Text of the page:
Cead Mile Failte !!! – Welcome – 


When we first moved to the US from Ireland, we thought that the fact that we spoke English was going to make “fitting in” a breeze.  Boy were we in for a treat.  Even though we speak the same language, a lot of our phrases and sayings literally get lost in translation.

Here’s a few of our favorites:

The Irish LOVE to have the “Craic” (pronounced crack)  so you can imagine how that one went down.  We would say, c’mon, lets have some “Craic” and then we would get some weird looks !!!  “The craic” is our famous expression for “Fun, or Sport”  so when Irish people say, “The craic is only brilliant”  what they actually mean is that “this is soooo much fun”!!!!!

Another common one is relating to a car.

You say “hood” we say “bonnet”carYou say “trunk” we say “boot”

You say potato we say “spud” (pronounced “shpud”)

How about being in the kitchen – these one’s were great fun.

You say “cabinet” we say “press”  “Get me the biscuits out of the press” means, can I have the cookies from the cabinet.

You say “stove” we say “cooker”

You say  “faucet” we say “tap”                stove-197208_640-1-copy

You say “trash can” we say “rubbish bin”

Simple household chores are categorized as:

Going for groceries would be “getting the messages”

And doing the laundry would mean “doing the washing”

And a “Grand day for drying” means that its dry and windy outside and the clothes hanging on the line will dry great !!!

You say “fanny sack” we say “bum bag”

Hahahaha can you imagine our confusion.

Bathroom etiquette: You go to “The John” and we go to “The Jacks”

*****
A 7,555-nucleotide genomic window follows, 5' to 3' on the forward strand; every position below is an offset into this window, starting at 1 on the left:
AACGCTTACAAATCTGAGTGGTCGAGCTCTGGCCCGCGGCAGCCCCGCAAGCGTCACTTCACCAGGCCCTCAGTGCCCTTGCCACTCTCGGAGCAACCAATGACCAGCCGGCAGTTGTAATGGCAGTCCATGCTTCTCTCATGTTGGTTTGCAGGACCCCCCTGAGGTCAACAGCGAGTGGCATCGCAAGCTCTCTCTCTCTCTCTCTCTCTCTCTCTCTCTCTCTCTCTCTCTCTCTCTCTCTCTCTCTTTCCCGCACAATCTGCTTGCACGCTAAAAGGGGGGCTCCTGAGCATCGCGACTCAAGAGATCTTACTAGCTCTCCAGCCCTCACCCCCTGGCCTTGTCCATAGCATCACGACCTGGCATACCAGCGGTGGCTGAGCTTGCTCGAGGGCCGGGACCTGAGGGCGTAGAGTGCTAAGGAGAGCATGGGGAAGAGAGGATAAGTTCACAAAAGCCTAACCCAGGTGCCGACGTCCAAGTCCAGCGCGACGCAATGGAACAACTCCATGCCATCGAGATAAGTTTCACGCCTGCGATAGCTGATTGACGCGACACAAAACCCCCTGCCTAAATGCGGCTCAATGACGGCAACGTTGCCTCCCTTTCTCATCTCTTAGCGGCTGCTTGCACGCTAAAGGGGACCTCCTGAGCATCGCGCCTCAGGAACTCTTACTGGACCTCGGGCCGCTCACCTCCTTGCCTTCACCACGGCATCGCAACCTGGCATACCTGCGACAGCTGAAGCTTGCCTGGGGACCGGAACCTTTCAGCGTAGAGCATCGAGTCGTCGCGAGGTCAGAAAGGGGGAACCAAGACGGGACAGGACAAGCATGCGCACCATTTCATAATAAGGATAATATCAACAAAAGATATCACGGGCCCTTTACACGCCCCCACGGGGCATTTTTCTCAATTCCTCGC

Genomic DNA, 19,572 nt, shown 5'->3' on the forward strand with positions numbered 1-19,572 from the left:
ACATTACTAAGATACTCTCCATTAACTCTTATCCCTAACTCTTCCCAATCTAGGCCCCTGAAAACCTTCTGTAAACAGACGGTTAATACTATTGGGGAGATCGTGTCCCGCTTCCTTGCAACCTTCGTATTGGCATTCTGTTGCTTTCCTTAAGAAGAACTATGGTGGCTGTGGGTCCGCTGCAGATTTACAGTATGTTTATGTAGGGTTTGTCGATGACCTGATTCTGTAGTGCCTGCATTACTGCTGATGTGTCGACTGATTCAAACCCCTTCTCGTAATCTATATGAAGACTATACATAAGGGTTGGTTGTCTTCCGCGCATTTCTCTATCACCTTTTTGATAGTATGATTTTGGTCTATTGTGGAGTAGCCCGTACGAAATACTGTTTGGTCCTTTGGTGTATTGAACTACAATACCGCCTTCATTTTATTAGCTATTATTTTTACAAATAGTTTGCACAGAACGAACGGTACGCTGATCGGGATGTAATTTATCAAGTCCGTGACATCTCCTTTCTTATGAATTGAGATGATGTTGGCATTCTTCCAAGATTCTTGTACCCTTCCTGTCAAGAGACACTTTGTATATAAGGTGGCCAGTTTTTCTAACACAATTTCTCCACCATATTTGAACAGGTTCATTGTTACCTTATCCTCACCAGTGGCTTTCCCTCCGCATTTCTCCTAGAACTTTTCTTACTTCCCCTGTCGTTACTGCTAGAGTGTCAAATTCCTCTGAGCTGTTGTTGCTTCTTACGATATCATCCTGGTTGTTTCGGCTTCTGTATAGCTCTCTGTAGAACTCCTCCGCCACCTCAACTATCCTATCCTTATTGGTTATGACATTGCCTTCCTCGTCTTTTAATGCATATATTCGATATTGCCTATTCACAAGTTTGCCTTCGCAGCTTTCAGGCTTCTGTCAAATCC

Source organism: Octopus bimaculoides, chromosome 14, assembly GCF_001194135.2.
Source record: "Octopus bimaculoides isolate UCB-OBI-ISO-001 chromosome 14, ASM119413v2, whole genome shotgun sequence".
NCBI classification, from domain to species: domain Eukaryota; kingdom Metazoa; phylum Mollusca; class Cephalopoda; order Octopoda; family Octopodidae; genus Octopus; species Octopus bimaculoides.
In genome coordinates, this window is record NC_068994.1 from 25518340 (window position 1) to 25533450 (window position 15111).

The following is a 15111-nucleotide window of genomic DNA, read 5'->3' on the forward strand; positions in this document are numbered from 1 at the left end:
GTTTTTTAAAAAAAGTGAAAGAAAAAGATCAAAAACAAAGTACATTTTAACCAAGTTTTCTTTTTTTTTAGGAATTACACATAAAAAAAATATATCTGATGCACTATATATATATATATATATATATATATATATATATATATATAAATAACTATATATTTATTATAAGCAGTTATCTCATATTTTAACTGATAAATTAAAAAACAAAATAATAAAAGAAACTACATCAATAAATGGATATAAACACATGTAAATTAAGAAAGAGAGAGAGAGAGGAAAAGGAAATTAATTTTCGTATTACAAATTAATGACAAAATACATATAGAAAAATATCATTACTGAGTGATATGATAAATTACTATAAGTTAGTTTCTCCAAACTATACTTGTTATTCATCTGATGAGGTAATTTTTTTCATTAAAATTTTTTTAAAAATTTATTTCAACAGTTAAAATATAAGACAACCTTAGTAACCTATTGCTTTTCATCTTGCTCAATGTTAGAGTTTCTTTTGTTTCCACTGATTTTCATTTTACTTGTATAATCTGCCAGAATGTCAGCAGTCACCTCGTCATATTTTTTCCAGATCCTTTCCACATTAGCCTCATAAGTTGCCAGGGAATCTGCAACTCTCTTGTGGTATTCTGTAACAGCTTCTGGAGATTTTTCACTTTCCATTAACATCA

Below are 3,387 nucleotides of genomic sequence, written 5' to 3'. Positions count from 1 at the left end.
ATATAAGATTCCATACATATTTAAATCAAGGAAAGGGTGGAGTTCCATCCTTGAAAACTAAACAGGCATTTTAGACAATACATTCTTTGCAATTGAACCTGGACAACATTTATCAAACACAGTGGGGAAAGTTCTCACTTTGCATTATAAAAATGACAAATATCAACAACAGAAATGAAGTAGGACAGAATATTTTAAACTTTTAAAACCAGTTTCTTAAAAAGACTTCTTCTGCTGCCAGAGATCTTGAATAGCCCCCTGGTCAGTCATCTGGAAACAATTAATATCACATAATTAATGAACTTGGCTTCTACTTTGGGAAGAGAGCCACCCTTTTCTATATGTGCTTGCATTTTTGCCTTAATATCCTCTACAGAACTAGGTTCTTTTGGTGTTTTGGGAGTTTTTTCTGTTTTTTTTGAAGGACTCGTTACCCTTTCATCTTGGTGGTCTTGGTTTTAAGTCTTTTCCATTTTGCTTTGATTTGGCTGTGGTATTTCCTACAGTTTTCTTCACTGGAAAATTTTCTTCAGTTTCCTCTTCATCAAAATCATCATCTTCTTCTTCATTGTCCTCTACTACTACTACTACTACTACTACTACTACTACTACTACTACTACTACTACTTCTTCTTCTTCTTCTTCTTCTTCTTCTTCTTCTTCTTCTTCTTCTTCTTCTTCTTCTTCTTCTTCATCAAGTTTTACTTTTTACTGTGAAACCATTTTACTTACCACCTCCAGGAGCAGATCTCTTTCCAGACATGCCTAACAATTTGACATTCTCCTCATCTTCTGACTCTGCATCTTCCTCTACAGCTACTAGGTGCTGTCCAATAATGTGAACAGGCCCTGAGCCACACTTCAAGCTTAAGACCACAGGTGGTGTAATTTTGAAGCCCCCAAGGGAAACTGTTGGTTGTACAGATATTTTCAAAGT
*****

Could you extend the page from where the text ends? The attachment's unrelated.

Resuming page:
Irish people say “sorry” instead of “excuse me” so we probably sound like we are apologizing for ourselves all the time when in fact, we’re

just being polite.

When it’s cold outside, you wear your “sweater” and we call it a “Jumper”
If someone is going to make you a cup of tea – they’ll “wet the tea”

You put gas in your car, we fill up with “petrol”

If you were to ask for a soda or a pop in Ireland you’d ask for a drink of “minerals”

Some of the differences are food related.  What you call “French Fries” we call “Chips” and what you call potato “chips” we call crisps!!!!

Another expression Irish people use a lot is “I will yea” which you might think mewink-1611815_640-copyans that I would definitely be doing something, when in fact,

“I will yea” means “I definitely won’t,”


So with that being said, we’ll be away now (we’re done) and we’ll leave you to ponder some of the fun expressions about Ireland.  Whenever you do visit the Oul’ Sod, be sure to remember these pointers so you won’t be looking like an eejit (idiot) there !!!!

All the best


Emer & Dervila